We are going to be driven by the science, the data and public health. It has long been accepted that ethics have a place in this sort of decision making. Why is it excluded here?

And I must stress again that all of this is conditional, it all depends on a series of big Ifs. It depends on all of us – the entire country – to follow the advice, to observe social distancing, and to keep that R down.

And to prevent re-infection from abroad, I am serving notice that it will soon be the time – with transmission significantly lower – to impose quarantine on people coming into this country by air. NSS. But why just air? And why so late?

And of course we will be monitoring our progress locally, regionally, and nationally and if there are outbreaks, if there are problems, we will not hesitate to put on the brakes. Fair enough but a bit awkward after setting so many dates in people’s minds.

The DeliveryDemon has yet to be persuaded that we have a political class which is capable of managing this country in the interests of its population. After decades of hiding behind the excuses of the market and of the EU, there isn’t the will, the culture, or the competency to make that change.


April 3, 2020

In a crisis there has to be a constant balancing between the urgent and the important, and the primary focus has to be on items which are both. These activities get priority, they get publicity, and they get resource. That is often at the expense of activities whose importance is as great, or even greater, but whose urgency is less.


The resource issue is an interesting one. Throwing money at a problem doesn’t guarantee success though it can be essential to remove barriers to finding a solution. Throwing people at a problem can, beyond certain limits, become counter-productive. Come a crisis, effective resource management is critical. The right quantity of the right resource has to be directed to the right activities. When this is applied to the public sector priorities for dealing with the COVID-19 pandemic, there are some clear priorities, and resource needs to be directed to these. But what happens to the people not involved? The people not involved in the high-profile new roles? For some, the existing role cannot be abandoned – it may even become more demanding as the effects of the pandemic spread across the population.


That leaves a group of varying degrees of seniority, whose work, quite frankly, cannot be justified. Should they simply be put on gardening leave and treated as a reserve until such time as it becomes appropriate to redeploy them to fill gaps in the essential services? Or can some of them spend the time preparing for the day when the world emerges from lockdown?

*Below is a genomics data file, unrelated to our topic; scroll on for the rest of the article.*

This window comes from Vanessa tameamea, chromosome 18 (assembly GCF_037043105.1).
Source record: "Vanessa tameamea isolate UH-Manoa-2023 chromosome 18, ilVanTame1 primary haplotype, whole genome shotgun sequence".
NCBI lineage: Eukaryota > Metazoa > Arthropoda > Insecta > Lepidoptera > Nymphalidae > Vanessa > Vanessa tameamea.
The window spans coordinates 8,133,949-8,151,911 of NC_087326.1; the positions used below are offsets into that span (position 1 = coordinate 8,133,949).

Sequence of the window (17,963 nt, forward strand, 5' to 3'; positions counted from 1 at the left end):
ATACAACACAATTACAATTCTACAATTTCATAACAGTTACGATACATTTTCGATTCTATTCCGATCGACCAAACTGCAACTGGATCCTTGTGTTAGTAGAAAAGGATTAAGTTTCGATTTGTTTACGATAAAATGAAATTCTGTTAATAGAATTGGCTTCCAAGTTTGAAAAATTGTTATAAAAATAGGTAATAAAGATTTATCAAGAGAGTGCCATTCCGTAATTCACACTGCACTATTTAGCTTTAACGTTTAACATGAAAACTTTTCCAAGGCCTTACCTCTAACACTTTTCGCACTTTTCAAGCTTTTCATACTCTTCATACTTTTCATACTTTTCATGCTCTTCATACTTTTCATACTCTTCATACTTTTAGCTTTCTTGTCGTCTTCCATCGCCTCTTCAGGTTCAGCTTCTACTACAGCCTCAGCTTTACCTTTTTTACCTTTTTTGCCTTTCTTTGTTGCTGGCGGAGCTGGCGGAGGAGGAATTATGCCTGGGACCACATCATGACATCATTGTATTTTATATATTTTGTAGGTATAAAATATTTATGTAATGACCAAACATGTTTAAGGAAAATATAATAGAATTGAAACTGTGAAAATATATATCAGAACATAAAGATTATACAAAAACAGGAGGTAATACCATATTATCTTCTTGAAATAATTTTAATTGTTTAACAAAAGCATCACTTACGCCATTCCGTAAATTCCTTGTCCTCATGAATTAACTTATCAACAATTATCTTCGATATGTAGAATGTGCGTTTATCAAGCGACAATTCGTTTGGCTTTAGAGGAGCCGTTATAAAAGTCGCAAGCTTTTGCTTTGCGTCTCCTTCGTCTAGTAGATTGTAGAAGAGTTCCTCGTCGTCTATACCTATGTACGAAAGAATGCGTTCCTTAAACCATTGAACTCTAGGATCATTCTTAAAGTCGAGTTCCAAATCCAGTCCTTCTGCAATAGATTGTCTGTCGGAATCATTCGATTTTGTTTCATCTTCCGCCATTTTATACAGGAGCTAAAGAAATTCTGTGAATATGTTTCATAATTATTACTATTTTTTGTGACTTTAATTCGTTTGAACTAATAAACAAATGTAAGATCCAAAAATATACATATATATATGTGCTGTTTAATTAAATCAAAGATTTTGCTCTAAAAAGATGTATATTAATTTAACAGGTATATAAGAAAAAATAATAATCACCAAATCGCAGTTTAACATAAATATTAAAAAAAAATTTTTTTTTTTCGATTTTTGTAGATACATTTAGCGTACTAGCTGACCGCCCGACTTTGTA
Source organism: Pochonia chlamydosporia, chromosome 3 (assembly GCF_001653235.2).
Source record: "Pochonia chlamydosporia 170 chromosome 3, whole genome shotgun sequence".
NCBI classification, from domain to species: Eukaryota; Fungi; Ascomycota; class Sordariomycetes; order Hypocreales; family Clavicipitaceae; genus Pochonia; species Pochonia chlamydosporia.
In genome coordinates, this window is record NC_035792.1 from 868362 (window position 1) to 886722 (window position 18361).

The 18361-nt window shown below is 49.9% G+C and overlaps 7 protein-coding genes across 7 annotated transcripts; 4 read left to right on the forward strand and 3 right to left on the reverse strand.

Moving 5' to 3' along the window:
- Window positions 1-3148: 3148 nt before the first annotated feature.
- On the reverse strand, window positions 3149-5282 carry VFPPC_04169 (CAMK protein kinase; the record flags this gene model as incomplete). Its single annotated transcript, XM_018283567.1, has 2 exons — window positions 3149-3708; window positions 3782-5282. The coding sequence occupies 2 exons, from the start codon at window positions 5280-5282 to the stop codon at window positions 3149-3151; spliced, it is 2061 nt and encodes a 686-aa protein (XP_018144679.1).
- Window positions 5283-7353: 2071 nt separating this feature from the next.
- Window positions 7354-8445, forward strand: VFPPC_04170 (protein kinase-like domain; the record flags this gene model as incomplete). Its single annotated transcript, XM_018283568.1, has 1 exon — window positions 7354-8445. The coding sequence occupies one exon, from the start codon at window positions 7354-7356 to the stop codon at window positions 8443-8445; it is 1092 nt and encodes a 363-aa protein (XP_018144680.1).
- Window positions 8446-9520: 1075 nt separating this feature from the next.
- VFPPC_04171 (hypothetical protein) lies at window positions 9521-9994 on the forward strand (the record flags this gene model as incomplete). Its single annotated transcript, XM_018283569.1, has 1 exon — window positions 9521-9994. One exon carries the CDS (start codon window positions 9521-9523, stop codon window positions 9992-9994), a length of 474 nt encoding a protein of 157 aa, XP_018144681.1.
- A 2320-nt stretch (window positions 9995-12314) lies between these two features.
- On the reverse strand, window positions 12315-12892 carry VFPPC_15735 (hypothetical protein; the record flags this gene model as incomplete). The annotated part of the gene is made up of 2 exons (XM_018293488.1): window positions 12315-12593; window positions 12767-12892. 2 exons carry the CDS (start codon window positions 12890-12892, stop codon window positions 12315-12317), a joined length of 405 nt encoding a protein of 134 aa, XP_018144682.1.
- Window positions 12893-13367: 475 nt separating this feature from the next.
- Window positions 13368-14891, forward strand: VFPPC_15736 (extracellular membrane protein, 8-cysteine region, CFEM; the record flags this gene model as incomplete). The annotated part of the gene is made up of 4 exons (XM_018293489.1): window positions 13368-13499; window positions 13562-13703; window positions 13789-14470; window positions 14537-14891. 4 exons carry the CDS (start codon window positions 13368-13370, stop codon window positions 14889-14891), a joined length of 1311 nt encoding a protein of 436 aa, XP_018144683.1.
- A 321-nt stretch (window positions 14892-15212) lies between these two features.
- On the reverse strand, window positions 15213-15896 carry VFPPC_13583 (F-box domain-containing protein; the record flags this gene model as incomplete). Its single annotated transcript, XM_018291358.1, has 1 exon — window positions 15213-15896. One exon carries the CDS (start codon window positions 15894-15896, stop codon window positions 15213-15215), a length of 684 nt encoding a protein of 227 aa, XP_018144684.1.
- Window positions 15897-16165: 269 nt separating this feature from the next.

With this in mind, the DeliveryDemon is about to talk rubbish.


We don’t know how long the pandemic will last. We don’t know what the world will look like when it comes to an end, or under control. One of the very few things we do know is that it will have generated one hell of a lot of rubbish, and that rubbish will need to be dealt with to prevent it choking the entire global environment. The earlier governments can start thinking how to handle this predictable problem, the more quickly it can be addressed.


Where is all the rubbish coming from:

  • Even with inadequate supplies of protective and medical equipment, there will be a massive quantity of infective waste to be disposed of. Incineration may be an appropriate resource, but barely 18 months ago it became clear that the UK did not have sufficient capacity for business as usual operation. There is no evidence of substantial capacity increase. This waste is a predictable problem.
  • A substantial increase in the demand for home delivery by supermarkets will more than offset the efforts of the past few years to reduce the number of single-use plastic bags. Picking and packing under pressure doesn’t allow the luxury of maximising the number of items per bag. And the bags are essential to minimise the level of contact between the delivery driver and customers.
  • Fear of infection predisposes food shoppers to prefer wrapped goods to loose, whether shopping in person or on line.
  • Working from home, limiting time away from home, home-schooling of children, all these create a degree of boredom and tension and the easy solution can be treats – an instant source of soft drink containers, wine and beer bottles and cans, wrappings from sweets and biscuits and other snacks. In one way this can be offset against the reduced waste due to reduced footfall in business centres and the closing of some of the big chains of fast food outlets. In another way it’s a shift from the commercial waste disposal route to the domestic one. Logistics and commercial agreements become as much of an issue as waste volume.
  • Panic-buying has already had a noticeable effect on waste volumes, with bin crews finding fuller bins and obvious disposal of just out of date perishable foods.
  • Tips have been closed at a time when people are forced to spend more time at home. Even those who can work from home will have more time on their hands to notice all the DIY jobs they never quite had time to do. That’s more waste being generated and it has nowhere to go till the tips open again. It won’t just be swallowed up by the newly opened tips either, they are not designed to cope with several months of waste arriving in a week or two.